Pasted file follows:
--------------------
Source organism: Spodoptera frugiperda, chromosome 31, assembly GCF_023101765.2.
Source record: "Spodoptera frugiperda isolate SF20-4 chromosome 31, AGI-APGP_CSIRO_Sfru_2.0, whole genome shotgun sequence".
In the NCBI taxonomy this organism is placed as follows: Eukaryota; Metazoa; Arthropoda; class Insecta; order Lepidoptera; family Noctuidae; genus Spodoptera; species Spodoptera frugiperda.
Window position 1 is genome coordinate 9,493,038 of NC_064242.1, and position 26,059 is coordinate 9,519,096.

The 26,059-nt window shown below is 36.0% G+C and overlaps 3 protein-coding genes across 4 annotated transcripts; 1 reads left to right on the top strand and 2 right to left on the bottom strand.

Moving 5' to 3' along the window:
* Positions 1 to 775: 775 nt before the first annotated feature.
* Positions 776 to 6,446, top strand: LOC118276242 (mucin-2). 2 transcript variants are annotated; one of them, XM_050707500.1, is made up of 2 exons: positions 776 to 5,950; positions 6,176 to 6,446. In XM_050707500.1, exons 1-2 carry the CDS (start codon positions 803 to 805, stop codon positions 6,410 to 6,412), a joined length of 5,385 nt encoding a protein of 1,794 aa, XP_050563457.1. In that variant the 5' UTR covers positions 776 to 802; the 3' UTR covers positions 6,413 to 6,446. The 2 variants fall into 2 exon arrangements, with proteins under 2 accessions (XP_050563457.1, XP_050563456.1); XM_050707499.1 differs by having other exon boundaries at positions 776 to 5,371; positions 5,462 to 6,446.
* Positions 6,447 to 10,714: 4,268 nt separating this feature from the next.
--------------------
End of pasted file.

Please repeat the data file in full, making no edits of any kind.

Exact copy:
Source organism: Spodoptera frugiperda, chromosome 31, assembly GCF_023101765.2.
Source record: "Spodoptera frugiperda isolate SF20-4 chromosome 31, AGI-APGP_CSIRO_Sfru_2.0, whole genome shotgun sequence".
In the NCBI taxonomy this organism is placed as follows: Eukaryota; Metazoa; Arthropoda; class Insecta; order Lepidoptera; family Noctuidae; genus Spodoptera; species Spodoptera frugiperda.
Window position 1 is genome coordinate 9,493,038 of NC_064242.1, and position 26,059 is coordinate 9,519,096.

The 26,059-nt window shown below is 36.0% G+C and overlaps 3 protein-coding genes across 4 annotated transcripts; 1 reads left to right on the top strand and 2 right to left on the bottom strand.

Moving 5' to 3' along the window:
* Positions 1 to 775: 775 nt before the first annotated feature.
* Positions 776 to 6,446, top strand: LOC118276242 (mucin-2). 2 transcript variants are annotated; one of them, XM_050707500.1, is made up of 2 exons: positions 776 to 5,950; positions 6,176 to 6,446. In XM_050707500.1, exons 1-2 carry the CDS (start codon positions 803 to 805, stop codon positions 6,410 to 6,412), a joined length of 5,385 nt encoding a protein of 1,794 aa, XP_050563457.1. In that variant the 5' UTR covers positions 776 to 802; the 3' UTR covers positions 6,413 to 6,446. The 2 variants fall into 2 exon arrangements, with proteins under 2 accessions (XP_050563457.1, XP_050563456.1); XM_050707499.1 differs by having other exon boundaries at positions 776 to 5,371; positions 5,462 to 6,446.
* Positions 6,447 to 10,714: 4,268 nt separating this feature from the next.